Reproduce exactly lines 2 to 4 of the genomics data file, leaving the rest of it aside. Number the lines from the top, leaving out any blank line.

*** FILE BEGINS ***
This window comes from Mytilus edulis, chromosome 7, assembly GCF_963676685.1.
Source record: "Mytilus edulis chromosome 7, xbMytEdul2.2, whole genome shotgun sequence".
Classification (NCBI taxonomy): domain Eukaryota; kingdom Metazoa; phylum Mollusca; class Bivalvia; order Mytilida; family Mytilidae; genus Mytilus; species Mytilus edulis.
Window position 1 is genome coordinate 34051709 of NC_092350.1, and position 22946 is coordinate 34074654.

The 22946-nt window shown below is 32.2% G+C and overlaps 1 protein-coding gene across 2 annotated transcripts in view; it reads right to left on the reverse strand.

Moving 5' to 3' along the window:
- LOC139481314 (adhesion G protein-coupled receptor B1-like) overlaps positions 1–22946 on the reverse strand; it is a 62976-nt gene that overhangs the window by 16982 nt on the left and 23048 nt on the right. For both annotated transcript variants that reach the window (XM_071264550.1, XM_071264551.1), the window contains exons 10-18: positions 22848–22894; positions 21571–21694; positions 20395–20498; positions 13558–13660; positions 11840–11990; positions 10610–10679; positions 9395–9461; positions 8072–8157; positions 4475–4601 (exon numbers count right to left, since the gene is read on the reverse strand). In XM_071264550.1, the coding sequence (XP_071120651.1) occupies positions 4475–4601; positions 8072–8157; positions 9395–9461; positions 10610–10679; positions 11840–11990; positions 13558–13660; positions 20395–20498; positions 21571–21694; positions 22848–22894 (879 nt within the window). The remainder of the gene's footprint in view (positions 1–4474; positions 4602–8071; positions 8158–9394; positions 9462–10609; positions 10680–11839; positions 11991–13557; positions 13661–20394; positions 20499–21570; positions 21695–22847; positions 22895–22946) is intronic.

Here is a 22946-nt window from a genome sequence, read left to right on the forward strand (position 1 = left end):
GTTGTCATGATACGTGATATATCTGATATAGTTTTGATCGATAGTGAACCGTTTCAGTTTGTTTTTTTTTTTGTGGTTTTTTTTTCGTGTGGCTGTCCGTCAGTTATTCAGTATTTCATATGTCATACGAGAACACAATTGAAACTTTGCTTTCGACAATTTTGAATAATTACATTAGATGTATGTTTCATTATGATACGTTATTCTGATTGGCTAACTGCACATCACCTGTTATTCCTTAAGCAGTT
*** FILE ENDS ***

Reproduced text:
Source record: "Mytilus edulis chromosome 7, xbMytEdul2.2, whole genome shotgun sequence".
Classification (NCBI taxonomy): domain Eukaryota; kingdom Metazoa; phylum Mollusca; class Bivalvia; order Mytilida; family Mytilidae; genus Mytilus; species Mytilus edulis.
Window position 1 is genome coordinate 34051709 of NC_092350.1, and position 22946 is coordinate 34074654.